It's interesting to speculate why. Of course, one possibility is that someone in the hydra-headed Googleplex just started this as their 20% project and it got released.
Or maybe it's just a defensive move to protect web-standards (a Google "complement") against the possible encroachment by proprietory RIA front-ends like Flash and Silverlight? But why not just invest in Firefox or Webkit? Is this just Google's way of doing that? Are they trying to disuade too much fragmentation between these other open-source contenders?
I still believe Internet Explorer is a total waste of time, money, energy and focus for Microsoft. Why wouldn't an "own brand" browser be similarly one for Google?
Not sure ... let's see if they do anything clever with it.
Update : Dare Obasanjo nails an important point :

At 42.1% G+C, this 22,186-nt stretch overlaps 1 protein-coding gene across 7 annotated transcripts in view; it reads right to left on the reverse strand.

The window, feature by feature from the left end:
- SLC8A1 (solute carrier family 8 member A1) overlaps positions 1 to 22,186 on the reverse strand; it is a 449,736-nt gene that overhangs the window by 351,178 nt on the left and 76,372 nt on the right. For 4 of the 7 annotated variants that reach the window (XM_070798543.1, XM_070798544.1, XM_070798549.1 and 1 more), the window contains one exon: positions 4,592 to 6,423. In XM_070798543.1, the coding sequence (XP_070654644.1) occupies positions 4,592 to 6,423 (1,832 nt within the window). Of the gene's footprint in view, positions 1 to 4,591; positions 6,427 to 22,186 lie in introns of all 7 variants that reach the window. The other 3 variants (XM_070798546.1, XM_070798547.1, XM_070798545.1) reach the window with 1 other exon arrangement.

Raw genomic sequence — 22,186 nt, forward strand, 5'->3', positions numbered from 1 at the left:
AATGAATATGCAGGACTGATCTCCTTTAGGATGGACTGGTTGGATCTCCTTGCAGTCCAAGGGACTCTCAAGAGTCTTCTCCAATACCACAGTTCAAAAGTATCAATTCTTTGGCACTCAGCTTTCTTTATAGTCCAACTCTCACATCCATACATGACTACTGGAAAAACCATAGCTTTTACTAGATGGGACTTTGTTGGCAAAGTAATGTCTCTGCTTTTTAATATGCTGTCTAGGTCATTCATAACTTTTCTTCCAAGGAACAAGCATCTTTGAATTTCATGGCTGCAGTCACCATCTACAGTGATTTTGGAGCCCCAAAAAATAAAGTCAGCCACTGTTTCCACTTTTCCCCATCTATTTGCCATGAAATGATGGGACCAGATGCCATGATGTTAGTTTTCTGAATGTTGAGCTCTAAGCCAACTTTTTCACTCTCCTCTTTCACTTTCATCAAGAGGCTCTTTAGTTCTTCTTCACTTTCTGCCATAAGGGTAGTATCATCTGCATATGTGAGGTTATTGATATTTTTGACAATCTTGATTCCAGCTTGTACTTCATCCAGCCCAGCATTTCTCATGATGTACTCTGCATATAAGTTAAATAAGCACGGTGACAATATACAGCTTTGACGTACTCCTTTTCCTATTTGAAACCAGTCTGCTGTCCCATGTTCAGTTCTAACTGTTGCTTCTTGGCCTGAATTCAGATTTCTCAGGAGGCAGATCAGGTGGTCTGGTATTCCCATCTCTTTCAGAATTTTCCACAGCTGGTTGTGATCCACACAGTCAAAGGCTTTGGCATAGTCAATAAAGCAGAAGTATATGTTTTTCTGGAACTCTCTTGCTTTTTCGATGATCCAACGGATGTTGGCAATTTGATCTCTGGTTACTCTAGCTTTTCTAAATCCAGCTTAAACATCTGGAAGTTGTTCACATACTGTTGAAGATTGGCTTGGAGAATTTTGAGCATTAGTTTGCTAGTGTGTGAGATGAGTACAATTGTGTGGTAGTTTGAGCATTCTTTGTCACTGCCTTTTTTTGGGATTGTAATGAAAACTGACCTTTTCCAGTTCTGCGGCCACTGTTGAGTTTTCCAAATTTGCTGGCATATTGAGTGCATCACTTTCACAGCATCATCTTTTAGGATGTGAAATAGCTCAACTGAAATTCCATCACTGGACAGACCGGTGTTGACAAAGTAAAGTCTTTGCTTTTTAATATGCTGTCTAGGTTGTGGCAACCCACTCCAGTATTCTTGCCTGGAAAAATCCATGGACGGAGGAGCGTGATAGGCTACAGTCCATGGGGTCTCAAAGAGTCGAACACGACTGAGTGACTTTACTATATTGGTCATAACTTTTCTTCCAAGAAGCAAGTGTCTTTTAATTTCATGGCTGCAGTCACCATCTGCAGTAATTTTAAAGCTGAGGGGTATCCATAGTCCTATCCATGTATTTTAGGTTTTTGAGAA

Will ship with Google Gears built-in
This pushes the Gears offline caching standard (against Mozilla's own rival) and is therefore an indirect attack on the desktop as offline application platform.
Dare's bonus question :
Am I the only one that thinks that Google is beginning to fight too many wars on too many fronts.
I half agree. To me, the most interesting question about Google today is whether, through their 20% time, and their ready engagement of open internet culture, and having pots of money to spare, they've created a genuinely new, decentralized type of company structure, one which is capable of innovating more products and fighting on more fronts at the same time, than a traditional, more top-down, organization.
I'm not wholly convinced they have. But then I'm not wholly convinced they haven't, either. I'm keeping an open mind. But if we see a few more of these bets become successful and profitable, that may signal a Google which is almost unbeatable by more conventional software companies.
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